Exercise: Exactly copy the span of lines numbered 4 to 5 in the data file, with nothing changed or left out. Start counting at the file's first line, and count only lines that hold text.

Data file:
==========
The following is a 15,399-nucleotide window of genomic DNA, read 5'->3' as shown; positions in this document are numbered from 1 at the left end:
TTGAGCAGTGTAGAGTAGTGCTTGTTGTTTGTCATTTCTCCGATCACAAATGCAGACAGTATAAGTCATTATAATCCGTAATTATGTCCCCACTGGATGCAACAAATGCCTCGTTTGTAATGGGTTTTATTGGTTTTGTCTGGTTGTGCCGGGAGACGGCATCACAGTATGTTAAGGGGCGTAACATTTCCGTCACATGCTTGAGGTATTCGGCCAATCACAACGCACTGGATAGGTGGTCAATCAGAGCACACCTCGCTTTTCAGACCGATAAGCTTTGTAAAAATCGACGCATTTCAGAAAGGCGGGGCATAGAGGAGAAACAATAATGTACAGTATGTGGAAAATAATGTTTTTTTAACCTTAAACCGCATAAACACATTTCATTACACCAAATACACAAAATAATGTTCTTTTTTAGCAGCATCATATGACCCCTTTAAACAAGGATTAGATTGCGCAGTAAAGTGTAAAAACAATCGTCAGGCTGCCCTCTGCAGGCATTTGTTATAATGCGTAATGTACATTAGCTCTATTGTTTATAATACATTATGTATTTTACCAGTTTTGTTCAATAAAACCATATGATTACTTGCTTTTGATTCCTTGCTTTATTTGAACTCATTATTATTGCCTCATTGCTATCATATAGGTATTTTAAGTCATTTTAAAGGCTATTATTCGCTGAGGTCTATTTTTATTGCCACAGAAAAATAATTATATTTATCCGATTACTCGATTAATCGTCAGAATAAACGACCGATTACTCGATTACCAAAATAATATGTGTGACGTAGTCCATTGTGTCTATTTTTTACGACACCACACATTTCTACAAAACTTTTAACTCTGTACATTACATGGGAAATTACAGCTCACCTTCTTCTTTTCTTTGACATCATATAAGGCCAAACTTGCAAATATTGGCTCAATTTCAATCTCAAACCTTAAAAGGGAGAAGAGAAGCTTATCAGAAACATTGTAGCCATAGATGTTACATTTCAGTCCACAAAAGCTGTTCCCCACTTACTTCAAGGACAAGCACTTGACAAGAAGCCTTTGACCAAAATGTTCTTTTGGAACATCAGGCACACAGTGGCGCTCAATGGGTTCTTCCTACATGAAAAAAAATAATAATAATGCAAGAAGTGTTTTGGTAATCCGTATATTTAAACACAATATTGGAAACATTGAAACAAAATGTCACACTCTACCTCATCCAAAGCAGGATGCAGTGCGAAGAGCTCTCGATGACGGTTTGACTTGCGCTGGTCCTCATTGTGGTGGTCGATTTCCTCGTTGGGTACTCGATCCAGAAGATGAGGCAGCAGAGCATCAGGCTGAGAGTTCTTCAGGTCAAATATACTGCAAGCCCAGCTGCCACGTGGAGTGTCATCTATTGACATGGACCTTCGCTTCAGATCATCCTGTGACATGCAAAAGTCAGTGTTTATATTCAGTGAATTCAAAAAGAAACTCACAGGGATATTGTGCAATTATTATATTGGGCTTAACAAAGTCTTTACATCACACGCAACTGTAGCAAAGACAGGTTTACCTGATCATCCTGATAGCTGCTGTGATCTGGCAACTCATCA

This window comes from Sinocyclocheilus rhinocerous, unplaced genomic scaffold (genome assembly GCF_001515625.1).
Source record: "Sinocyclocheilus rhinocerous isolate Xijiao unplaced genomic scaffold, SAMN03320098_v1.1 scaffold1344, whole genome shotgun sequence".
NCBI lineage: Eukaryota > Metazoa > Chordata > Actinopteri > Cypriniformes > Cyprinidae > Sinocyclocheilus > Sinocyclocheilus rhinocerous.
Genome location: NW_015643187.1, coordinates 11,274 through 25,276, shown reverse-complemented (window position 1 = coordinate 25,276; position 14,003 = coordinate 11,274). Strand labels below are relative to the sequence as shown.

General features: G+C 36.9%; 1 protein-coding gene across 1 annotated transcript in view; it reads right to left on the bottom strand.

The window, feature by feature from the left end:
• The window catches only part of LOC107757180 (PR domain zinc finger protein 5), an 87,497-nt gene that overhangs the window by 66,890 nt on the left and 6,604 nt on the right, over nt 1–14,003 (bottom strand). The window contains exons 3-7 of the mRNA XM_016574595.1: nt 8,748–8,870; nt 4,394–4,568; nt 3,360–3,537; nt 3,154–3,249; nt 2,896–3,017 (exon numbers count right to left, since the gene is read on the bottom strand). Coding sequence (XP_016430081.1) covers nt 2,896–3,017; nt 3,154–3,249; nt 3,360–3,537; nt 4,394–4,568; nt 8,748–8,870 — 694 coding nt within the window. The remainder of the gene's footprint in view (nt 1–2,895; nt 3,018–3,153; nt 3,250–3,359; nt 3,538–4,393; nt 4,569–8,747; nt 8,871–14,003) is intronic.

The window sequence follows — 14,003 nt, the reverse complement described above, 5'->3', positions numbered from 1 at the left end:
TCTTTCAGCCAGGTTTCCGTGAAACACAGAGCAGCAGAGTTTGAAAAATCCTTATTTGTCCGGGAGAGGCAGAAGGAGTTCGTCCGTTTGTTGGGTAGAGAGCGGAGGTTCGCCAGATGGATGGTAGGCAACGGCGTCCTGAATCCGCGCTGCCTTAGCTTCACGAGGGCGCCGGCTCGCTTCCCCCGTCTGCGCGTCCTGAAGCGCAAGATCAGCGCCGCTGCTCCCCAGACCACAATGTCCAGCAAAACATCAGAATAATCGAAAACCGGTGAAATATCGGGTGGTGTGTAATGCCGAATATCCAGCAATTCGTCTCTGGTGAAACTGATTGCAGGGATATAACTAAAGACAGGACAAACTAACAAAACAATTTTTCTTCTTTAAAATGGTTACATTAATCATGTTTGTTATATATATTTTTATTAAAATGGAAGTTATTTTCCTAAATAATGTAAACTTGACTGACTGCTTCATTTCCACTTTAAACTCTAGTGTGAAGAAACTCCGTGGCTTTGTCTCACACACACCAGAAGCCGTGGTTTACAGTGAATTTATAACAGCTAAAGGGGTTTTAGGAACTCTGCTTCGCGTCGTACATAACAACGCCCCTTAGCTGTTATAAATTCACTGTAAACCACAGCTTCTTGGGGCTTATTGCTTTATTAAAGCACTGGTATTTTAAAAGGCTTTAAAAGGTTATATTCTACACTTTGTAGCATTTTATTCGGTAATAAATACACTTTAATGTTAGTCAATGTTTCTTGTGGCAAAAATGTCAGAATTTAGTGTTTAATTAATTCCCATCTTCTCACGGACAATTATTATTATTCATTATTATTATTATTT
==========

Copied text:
Source record: "Sinocyclocheilus rhinocerous isolate Xijiao unplaced genomic scaffold, SAMN03320098_v1.1 scaffold1344, whole genome shotgun sequence".
NCBI lineage: Eukaryota > Metazoa > Chordata > Actinopteri > Cypriniformes > Cyprinidae > Sinocyclocheilus > Sinocyclocheilus rhinocerous.